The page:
A reporter with experience writing for daily and weekly newspapers, freelancing for magazines and publishing a news blog provides tips on how to deal effectively with the media.
I can’t speak for all journalists on how to deal effectively with the media. These tips are based on my preferences and experience and what is reasonable for any person to expect when they are dealing with a media representative.
When you go to cover a news story it’s reasonable to expect, and you must be prepared to deal with, chaos. Researching a feature story, when you arrange interviews in advance, it should not be difficult to apply a sense of order.
1. Understand this, first and foremost. Any writer who tells you they do not take a point of view when reporting a story, or writing any type of article, is either fooling himself or herself or is lying.
2. If there’s a story you want to get out, don’t limit the story to one media outlet. If a reporter is willing to talk to you about the story you want told, talk to them. I’ve had someone call me to do a story, then when they were called by a larger publication put me off. Later, when the larger publication didn’t want to report the story they not only came back to me, they badgered me and pressured me to make it my top priority.
3. Don’t jerk around a journalist whether they are working on a news story or a feature article. That won’t score you any points or personal consideration when you want to get a story out or have your viewpoint well represented.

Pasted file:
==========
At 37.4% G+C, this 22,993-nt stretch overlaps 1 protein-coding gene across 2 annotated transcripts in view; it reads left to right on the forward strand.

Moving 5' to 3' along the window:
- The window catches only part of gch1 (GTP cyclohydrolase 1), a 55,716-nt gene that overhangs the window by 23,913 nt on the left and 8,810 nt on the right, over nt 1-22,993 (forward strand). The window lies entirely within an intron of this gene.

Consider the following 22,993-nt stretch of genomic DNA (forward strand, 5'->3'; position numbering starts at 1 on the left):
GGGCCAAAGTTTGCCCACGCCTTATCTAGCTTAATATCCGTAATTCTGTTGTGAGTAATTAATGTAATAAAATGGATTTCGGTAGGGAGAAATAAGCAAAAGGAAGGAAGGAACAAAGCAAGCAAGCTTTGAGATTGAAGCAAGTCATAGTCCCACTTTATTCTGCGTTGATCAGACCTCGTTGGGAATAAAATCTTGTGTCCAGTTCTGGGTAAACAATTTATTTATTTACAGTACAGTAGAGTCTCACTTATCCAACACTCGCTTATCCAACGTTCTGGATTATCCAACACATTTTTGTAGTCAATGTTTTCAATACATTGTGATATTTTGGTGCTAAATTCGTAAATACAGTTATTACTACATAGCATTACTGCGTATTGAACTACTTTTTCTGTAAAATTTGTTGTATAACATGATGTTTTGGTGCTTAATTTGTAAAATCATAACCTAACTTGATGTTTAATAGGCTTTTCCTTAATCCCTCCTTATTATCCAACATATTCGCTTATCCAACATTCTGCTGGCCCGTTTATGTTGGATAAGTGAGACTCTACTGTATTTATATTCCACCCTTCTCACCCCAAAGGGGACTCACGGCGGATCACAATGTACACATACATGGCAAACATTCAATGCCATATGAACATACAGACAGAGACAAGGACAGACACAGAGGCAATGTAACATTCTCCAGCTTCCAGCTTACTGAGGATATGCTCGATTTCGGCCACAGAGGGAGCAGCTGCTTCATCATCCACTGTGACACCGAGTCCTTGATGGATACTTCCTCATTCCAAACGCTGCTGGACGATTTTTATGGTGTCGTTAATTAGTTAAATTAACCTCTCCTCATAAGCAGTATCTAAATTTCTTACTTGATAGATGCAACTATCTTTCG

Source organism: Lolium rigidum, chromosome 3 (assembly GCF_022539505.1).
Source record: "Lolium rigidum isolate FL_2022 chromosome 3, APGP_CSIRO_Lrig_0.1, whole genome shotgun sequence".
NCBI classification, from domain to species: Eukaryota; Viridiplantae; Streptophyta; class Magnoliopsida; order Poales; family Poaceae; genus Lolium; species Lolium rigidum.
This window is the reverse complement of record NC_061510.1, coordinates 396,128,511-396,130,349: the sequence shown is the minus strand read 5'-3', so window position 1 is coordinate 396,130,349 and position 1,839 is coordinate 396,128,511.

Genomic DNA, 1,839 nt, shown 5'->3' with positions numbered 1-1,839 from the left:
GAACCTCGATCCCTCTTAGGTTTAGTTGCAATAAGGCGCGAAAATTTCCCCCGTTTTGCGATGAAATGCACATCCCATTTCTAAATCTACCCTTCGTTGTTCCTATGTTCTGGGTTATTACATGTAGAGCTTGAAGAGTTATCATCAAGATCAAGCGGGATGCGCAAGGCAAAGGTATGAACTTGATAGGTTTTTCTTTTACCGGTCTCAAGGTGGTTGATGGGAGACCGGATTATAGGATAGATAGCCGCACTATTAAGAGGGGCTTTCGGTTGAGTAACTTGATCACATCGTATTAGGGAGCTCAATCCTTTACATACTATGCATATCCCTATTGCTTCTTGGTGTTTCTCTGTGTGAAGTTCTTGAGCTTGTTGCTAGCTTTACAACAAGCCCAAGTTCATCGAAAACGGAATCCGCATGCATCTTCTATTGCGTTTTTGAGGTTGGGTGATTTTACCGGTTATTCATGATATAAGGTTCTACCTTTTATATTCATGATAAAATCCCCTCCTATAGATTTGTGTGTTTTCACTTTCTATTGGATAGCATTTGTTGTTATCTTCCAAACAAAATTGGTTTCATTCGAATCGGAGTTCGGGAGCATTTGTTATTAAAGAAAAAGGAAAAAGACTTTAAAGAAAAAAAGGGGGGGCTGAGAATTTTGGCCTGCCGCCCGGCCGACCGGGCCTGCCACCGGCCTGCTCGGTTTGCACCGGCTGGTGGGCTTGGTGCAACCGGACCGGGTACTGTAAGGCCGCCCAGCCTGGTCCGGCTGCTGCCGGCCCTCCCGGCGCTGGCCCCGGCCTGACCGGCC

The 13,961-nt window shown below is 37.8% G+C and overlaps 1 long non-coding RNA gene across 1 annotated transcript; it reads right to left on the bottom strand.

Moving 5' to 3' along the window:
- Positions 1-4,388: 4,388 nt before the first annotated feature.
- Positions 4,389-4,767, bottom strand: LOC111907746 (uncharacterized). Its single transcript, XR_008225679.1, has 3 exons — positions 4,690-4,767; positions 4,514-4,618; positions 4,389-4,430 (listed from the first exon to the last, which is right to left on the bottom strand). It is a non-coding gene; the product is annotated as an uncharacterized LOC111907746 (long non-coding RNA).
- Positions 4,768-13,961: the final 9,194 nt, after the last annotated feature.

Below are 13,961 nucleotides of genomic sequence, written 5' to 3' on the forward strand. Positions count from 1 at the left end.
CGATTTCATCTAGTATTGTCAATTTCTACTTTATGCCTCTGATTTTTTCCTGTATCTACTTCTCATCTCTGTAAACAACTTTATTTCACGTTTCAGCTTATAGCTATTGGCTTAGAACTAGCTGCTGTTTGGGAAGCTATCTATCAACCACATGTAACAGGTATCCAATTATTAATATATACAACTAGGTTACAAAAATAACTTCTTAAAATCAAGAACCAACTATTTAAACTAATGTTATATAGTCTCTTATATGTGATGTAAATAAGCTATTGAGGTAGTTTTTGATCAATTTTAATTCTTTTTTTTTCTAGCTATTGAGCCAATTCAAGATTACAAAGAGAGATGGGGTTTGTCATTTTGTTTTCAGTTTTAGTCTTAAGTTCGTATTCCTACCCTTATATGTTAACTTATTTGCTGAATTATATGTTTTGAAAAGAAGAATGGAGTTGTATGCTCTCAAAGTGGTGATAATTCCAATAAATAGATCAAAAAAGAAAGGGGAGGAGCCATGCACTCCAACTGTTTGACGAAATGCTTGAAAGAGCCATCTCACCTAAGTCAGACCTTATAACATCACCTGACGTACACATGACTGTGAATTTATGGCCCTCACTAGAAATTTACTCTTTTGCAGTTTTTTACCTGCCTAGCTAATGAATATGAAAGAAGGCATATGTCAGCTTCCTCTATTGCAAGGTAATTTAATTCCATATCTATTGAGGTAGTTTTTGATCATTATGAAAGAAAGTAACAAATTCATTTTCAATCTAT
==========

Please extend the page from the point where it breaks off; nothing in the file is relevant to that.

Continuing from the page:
4. When a journalist makes arrangements with you on how they want to handle an interview and you agree, don’t change the arrangements when they show up to do the interview.
5. It’s important to understand, as you are a human being with preferences a writer is a human being with preferences. If the writer conveys to you a certain approach that works best to obtain the best information it will be to your benefit to be as accommodating as possible if it’s a story you want to see written.
6. If you do not agree with what the writer has requested when you are arranging the interview say so at that time. Do not have the writer come to the interview then spring something on them they are not expecting.
7. If more than one person is being interviewed for a story and the journalist says I want to interview one person at a time, it’s safest to believe that the writer wants one person to sit and be interviewed, then to have the next person come to be interviewed. That doesn’t mean the second person sits in on the interview, even if they are silent, to then be interviewed while the second person sits. Two people sitting at the table equals two people being interviewed at one time.
8. If you agree to an interview, be prepared to talk openly and honestly and to give information fully. Never give this answer, “That’s inconsequential.” The journalist determines what questions to ask, collects the information they feel could be useful and chooses what material to put in the article. “No comment,” is reasonable and something any writer knows they have to be willing to accept. “That’s inconsequential,” to me, is insulting.
9. If you tell a reporter you want something to be off the record and they do not turn off their tape recorder and/or stop taking notes believe what you are saying is on the record. Off the record means off the record; the tape recorder should be turned off, if they’re using one, and the journalist should not be taking notes.
10. Don’t ask if you can read the article before it goes to press unless you are paying the writer to do the article. It’s unreasonable to believe that you have any any say in how the story is written. Second, a reporter doesn’t know what an editor is going to do to the story they’ve submitted.